Prolidase deficiency is a rare metabolic disorder of autosomal recessive inheritance. Goodman in 1968 was the first to describe this condition in a male patient who had mental subnormality and characteristic recalcitrant ulcers on the lower legs.[3] The enzyme prolidase is widely distributed throughout the body and is important in recycling of proline and hydroxyproline which constitute about one quarter of the collagen.[1] The deficiency of this enzyme is responsible for massive loss of proline in the urine which is estimated to be as high as 3 gm per day.[4] The prolidase enzyme can be assayed in the erythrocytes, leucocytes and the fibroblasts and have been found to be undetectable in the patients with prolidase enzyme deficiency.

These patients are mentally subnormal and are of short stature. They have peculiar facies such as saddle nose, hypertelorism, narrowed eyes and hypoplasia of the jaws.[5] Among the clinical presentation, the most striking manifestation is the skin fragility with leg ulceration and characteristic pitted scarring. The other cutaneous changes seen include photosensitivity, purpura, telengectasia, dry crusted lesions on the face and buttocks; dry fissured erythematous palms and soles.[6] They also suffer from recurrent infections such as otitis media, respiratory tract infections and sinusitis. In addition, other features reported are simian crease, wasting of the small muscles of hand, talipes equines, osteoporosis, hyperextensibility of joints, deafness, corneal opacities, ambylopia, optic atrophic, splenomegaly and protuberant abdomen.[6] The diagnosis is ascertained by iminopeptiduria greater than 5 mmol/24h. The predominant peptide is glyclproline. A characteristic feature of the disorder is absolute resistance to all forms of treatment including rejection of skin grafts. The treatment modalities which seemed to be helpful include dapsone, diphenylhydantoin, ascorbic acid and manganese.[7] The topical application of ointment containing 5% glycine and 5% proline was found to be effective in number of trials.[8] Enzyme replacement has been tried by blood transfusion containing manganese activated prolidase enzyme.[9] Pulsed corticosteroid treatment also showed good results and act by inhibiting iminodipeptide primed neutrophil superoxide generation.[10] Therapeutic apheresis exchange was successful in two patients.[11]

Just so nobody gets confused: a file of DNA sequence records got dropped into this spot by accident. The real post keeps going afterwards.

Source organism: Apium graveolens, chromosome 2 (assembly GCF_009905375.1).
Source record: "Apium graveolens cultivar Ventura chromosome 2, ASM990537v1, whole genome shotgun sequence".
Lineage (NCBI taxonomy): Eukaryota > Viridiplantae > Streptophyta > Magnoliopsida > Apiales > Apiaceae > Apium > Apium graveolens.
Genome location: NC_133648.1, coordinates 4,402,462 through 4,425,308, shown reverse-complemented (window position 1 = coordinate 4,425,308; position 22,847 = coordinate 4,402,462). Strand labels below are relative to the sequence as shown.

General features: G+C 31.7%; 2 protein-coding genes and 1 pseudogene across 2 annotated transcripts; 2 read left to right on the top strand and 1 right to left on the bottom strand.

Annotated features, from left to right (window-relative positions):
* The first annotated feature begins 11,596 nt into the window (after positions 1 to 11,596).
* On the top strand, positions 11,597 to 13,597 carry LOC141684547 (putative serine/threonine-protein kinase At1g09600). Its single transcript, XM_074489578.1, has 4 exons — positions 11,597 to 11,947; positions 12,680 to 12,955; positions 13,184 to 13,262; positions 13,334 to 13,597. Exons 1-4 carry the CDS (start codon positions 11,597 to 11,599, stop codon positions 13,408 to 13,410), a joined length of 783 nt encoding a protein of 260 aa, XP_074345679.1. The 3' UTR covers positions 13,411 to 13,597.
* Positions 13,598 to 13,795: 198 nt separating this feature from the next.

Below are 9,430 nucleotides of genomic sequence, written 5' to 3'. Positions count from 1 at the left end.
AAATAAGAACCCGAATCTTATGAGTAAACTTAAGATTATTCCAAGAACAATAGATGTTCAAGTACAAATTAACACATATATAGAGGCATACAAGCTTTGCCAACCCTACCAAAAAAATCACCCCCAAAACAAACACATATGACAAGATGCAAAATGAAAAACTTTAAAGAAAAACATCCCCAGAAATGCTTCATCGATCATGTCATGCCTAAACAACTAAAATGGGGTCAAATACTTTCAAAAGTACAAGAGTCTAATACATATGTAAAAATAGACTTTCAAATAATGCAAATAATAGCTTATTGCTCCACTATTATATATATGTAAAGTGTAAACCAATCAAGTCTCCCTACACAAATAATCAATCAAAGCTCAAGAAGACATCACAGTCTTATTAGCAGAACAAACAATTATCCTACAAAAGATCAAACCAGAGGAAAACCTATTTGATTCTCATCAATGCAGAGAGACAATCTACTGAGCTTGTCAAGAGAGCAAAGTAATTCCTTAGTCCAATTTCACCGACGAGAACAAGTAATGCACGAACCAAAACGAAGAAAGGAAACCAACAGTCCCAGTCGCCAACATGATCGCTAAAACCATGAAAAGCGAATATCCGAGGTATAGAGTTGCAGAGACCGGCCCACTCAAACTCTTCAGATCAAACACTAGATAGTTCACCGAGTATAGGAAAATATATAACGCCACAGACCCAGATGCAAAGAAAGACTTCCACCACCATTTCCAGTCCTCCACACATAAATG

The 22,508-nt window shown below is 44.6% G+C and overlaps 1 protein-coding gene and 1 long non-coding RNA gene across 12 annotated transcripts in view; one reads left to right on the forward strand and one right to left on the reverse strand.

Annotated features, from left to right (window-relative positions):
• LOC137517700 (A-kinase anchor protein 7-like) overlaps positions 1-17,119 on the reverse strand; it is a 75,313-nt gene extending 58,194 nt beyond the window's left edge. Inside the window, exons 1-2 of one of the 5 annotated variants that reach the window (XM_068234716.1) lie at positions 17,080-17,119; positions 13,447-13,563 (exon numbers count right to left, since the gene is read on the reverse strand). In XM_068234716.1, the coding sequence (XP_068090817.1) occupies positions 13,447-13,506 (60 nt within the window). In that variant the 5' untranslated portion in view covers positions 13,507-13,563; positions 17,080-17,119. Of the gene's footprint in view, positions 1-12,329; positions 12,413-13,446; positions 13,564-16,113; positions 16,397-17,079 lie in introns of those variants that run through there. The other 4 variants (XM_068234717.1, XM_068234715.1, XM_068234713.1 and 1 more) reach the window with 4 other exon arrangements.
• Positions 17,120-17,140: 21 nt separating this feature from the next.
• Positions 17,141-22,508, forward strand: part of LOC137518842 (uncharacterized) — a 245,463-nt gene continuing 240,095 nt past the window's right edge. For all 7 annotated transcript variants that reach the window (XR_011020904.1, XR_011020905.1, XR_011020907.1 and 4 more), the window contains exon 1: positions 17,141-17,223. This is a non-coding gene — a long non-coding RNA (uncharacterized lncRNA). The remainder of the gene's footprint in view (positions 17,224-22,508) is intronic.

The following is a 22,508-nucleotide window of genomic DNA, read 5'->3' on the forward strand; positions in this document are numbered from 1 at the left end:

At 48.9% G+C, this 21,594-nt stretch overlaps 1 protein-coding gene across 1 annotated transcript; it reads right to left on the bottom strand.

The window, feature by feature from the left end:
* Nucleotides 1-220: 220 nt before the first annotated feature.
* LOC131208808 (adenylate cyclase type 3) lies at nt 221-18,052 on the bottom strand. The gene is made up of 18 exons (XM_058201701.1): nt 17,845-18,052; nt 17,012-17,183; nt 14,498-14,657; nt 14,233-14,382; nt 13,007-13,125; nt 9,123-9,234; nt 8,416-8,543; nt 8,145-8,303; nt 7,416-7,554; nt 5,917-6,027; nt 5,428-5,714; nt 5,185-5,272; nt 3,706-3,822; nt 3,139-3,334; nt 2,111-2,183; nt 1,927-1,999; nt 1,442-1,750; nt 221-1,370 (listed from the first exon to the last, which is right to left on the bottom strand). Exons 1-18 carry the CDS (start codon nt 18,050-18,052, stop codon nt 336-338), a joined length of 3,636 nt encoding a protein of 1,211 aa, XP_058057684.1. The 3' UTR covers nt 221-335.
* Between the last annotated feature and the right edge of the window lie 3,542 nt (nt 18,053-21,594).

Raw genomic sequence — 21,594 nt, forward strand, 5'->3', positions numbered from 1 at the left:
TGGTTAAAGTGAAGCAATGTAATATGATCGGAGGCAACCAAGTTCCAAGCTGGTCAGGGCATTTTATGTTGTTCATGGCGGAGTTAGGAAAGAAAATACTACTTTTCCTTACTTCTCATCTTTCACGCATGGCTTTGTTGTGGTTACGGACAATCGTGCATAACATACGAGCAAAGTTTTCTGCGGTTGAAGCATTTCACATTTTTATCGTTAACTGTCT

References Top

1.Jackson SH, Dennis AW, Greenberg M. Iminopeptiduria: A genetic defect in recycling collagen: A method for determining prolidase in erythrocytes. Can Med Assoc J 1975;113:759-63.  Back to cited text no. 1  [PUBMED]    
2.Ganpathy V, Pashley SJ, Roesel RA, Pashley DH, Leibach FH. Inhibition of rat and human prolidases by captopril. Biochem Pharmacol 1985;34:1287-91.  Back to cited text no. 2      
3.Goodman SI, Soloman CC, Muschenheim F, McIntyre CA, Miles B, O'Brien D. A syndrome resembling lathyrism associated with iminopeptiduria. Am J Med 1968;45:152-9.  Back to cited text no. 3      
4.Scriver CR, Smith RJ, Phang JM. Disorders of proline and hydroxyproline metabolism. In : The metabolic basis of inherited disease. Stanbury JB, Wyngaarden JB, Fredrickson DS, et al . 5th ed. McGraw-Hill: New York; 1983. p. 360-81.  Back to cited text no. 4      
5.Arata J, Umenmura S, Yamamoto Y, Hagiyama M, Nohara N. Prolidase deficiency: Its dermatological manifestations and some additional biochemical studies. Arch Dermatol 1979;115:62-7.  Back to cited text no. 5      
6.Milligan A, Graham-Brown RA, Burns DA, Anderson L. Prolidase deficiency: A case report and literature review. Br J Dermatol 1989;121:405-9.  Back to cited text no. 6      
7.Jemec GB, Moe AT. Topical treatment of skin ulcers in prolidase deficiency. Peadiatr Dermatol 1996;13:58-60.  Back to cited text no. 7  [PUBMED]    
8.Arata J, Hatakenaka K, Oono T. Effect of topical application of glycine and proline on recalcitrant leg ulcers of prolidase deficiency. Arch Dermatol 1986;122:626-7.  Back to cited text no. 8  [PUBMED]    
9.Hechtman P, Richter A, Corman N, Leong YM. In situ activation of human erythrocyte prolidase. Potential for enzyme replacement therapy. Pediatr Res 1988;24:709-12.  Back to cited text no. 9      
10.Yasuda K, Ogata K, Kodama H, Kodama H, Zhang J, Sugahara K, et al . Corticosteroid treatment of prolidase deficiency skin lesions by inhibiting iminopeptide-primed neutrophil superoxide generation. Br J Dermatol 1999;141:846-51.  Back to cited text no. 10  [PUBMED]  [FULLTEXT]  
11.Lupi A, Casado B, Soli M, Bertazzoni M, Annovazzi L, Viglio S, et al . Therpeutic apheresis exchangein two patients with prolidase deficiency. Br J Dermatol 2002;147:1237-40.  Back to cited text no. 11  [PUBMED]  [FULLTEXT]  


    Figures

  [Figure - 1], [Figure - 2], [Figure - 3], [Figure - 4]

This article has been cited by
1 Identification and analysis of a novel mutation in PEPD gene in two Kashmiri siblings with prolidase enzyme deficiency
Riyaz Ahmad Pandit,Chun-Jung Chen,Tariq Ahmad Butt,Naquibul Islam
Gene. 2013; 516(2): 316
[Pubmed] | [DOI]



 

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    Abstract
    Introduction
    Case Report
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    References